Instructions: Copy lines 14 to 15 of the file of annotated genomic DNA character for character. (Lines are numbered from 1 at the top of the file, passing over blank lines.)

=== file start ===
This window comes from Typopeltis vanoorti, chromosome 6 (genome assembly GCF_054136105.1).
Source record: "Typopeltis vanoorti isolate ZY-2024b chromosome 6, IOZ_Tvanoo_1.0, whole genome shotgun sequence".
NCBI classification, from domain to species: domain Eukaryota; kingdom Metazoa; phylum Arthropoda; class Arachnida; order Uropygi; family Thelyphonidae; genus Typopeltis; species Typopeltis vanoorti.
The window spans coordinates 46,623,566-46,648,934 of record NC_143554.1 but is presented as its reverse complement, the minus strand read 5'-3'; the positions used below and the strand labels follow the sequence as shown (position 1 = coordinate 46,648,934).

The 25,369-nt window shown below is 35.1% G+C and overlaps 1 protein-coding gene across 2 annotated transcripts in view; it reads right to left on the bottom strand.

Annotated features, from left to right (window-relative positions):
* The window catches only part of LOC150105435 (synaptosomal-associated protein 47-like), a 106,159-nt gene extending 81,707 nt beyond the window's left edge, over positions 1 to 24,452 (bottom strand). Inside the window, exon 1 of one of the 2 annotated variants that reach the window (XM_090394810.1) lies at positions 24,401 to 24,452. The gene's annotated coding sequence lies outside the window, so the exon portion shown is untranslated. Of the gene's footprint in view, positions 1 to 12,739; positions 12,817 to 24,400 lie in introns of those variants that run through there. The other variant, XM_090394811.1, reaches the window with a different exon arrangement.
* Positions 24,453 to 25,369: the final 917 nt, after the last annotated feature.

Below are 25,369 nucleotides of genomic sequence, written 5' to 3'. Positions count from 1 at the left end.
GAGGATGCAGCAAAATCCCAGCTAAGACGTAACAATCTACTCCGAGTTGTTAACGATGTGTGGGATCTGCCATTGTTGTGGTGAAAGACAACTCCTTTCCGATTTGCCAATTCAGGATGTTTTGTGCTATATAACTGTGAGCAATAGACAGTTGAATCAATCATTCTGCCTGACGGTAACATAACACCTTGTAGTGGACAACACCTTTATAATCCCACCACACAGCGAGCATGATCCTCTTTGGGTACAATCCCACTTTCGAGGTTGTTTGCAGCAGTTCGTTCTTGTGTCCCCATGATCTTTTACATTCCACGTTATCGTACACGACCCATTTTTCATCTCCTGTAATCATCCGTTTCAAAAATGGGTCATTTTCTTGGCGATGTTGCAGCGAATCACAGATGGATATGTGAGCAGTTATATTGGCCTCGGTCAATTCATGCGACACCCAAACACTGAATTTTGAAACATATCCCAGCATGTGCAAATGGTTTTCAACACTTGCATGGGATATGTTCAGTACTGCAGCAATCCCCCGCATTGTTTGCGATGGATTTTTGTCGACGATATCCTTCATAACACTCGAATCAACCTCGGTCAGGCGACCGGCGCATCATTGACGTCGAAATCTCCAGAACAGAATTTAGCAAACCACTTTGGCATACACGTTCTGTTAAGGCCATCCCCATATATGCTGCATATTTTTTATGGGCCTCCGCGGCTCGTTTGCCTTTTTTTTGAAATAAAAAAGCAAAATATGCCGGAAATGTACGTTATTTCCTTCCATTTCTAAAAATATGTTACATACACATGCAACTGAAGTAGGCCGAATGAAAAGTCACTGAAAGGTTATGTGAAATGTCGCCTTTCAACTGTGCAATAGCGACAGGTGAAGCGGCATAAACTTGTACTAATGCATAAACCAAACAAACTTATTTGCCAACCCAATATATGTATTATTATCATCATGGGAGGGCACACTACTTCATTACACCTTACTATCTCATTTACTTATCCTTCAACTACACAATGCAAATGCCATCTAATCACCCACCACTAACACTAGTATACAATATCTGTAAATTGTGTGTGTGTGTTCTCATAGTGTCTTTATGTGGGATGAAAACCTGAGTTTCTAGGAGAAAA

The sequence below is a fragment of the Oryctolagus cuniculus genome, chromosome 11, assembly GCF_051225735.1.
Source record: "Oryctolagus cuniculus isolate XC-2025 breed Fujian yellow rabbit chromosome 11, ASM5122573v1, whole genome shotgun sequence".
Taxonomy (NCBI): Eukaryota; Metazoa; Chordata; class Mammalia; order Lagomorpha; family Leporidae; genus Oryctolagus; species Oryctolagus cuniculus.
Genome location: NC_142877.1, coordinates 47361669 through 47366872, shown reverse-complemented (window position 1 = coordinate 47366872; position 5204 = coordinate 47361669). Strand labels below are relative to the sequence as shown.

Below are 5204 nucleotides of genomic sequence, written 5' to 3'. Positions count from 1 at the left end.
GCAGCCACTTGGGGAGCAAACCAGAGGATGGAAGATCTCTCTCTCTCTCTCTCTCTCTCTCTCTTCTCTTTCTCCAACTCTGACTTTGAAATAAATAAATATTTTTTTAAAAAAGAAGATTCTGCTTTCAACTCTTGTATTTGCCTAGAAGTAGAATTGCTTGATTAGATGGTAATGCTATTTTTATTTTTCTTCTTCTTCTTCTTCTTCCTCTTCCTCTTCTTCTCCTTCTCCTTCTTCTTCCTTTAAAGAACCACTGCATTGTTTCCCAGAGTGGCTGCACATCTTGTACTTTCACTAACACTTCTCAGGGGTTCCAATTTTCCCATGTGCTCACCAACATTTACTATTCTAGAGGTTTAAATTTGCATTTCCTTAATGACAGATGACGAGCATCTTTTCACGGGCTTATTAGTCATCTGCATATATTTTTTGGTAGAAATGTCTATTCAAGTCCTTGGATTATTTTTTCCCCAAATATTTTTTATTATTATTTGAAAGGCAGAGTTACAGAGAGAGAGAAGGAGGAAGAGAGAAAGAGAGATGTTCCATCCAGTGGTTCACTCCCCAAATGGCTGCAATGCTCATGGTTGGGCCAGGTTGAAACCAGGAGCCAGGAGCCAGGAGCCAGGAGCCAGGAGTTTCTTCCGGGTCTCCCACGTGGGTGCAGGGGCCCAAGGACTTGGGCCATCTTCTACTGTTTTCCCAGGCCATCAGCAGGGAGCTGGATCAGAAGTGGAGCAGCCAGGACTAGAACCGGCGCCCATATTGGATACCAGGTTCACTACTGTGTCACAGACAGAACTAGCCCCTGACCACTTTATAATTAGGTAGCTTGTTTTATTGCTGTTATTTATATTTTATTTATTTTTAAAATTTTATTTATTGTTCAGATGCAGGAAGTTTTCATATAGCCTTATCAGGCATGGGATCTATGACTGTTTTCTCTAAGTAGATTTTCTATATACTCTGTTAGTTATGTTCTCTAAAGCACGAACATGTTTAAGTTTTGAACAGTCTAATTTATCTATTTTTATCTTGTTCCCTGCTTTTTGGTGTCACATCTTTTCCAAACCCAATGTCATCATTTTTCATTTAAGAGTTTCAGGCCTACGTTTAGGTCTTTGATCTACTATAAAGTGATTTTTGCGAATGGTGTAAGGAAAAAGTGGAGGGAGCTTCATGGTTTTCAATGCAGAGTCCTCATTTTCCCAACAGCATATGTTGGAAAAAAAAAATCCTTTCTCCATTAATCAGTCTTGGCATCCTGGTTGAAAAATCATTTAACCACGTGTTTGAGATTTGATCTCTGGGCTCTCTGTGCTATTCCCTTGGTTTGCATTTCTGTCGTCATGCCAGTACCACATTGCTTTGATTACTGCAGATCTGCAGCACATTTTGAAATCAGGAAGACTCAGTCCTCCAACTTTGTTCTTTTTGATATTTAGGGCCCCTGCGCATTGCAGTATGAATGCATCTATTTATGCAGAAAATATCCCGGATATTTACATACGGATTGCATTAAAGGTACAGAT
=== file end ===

Genome location: NC_142877.1, coordinates 47361669 through 47366872, shown reverse-complemented (window position 1 = coordinate 47366872; position 5204 = coordinate 47361669). Strand labels below are relative to the sequence as shown.

Below are 5204 nucleotides of genomic sequence, written 5' to 3'. Positions count from 1 at the left end.